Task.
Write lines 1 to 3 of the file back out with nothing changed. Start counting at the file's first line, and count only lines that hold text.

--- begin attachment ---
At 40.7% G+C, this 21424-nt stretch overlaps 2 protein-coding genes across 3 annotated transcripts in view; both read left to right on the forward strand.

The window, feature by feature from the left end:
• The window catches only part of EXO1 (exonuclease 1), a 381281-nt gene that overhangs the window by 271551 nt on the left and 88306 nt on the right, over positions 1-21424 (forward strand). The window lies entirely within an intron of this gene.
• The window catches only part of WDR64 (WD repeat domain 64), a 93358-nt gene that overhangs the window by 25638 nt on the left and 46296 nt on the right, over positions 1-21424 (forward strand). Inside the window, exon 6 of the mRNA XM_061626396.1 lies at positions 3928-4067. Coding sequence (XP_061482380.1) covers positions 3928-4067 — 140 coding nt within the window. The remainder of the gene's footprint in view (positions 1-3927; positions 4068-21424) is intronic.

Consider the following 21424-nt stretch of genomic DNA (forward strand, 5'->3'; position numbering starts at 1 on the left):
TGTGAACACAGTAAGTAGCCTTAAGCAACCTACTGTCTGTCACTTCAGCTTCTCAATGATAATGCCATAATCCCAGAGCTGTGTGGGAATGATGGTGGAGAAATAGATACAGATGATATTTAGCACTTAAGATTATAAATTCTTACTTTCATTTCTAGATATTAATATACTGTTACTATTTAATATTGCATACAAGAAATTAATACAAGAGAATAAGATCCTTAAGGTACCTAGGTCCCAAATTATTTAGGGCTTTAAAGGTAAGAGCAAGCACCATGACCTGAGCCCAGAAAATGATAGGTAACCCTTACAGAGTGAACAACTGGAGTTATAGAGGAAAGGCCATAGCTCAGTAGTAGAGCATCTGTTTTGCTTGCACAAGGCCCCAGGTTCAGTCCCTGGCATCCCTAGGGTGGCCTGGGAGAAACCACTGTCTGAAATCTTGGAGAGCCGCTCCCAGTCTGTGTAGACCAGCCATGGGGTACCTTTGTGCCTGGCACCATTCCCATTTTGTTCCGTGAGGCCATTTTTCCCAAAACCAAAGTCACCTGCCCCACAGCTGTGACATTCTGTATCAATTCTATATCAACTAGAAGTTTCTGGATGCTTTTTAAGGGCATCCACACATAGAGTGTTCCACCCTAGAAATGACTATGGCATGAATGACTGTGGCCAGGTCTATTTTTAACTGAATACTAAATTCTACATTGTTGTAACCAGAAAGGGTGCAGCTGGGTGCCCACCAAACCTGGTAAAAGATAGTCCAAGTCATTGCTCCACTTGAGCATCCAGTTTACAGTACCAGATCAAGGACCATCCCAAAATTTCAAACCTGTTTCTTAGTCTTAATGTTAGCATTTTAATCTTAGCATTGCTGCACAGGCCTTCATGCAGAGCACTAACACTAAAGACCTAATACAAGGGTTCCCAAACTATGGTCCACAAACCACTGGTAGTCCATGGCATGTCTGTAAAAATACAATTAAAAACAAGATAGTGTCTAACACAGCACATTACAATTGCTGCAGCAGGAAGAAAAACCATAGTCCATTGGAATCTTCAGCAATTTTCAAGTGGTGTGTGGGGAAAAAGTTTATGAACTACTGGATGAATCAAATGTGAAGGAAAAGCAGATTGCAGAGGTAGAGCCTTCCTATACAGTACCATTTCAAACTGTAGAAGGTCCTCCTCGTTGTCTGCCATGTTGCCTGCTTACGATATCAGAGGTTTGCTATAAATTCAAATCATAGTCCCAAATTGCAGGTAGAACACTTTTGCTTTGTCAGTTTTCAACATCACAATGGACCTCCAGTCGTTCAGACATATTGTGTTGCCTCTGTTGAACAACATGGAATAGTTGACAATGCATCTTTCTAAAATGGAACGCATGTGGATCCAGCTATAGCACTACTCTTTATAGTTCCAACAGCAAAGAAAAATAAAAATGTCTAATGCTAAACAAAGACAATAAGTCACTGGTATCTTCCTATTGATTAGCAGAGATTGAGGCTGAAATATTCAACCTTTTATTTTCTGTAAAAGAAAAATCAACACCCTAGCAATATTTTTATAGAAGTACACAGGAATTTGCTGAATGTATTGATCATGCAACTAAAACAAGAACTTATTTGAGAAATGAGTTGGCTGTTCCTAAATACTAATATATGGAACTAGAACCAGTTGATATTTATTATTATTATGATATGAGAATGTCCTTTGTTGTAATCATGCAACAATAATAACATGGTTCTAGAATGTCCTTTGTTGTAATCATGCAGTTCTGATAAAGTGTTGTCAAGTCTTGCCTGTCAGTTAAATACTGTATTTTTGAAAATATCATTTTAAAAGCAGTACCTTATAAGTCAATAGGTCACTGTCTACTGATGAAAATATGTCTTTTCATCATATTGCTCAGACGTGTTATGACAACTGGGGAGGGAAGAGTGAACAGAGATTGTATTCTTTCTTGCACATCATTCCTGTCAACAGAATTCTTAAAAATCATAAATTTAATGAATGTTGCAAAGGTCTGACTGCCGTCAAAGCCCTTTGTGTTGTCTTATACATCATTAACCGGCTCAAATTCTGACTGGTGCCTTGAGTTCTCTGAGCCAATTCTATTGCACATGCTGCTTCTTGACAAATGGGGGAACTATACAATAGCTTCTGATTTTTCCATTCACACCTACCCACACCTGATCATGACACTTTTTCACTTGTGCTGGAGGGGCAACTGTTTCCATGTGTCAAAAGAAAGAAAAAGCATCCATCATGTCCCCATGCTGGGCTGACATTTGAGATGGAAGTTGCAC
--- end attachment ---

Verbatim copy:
At 40.7% G+C, this 21424-nt stretch overlaps 2 protein-coding genes across 3 annotated transcripts in view; both read left to right on the forward strand.

The window, feature by feature from the left end:
• The window catches only part of EXO1 (exonuclease 1), a 381281-nt gene that overhangs the window by 271551 nt on the left and 88306 nt on the right, over positions 1-21424 (forward strand). The window lies entirely within an intron of this gene.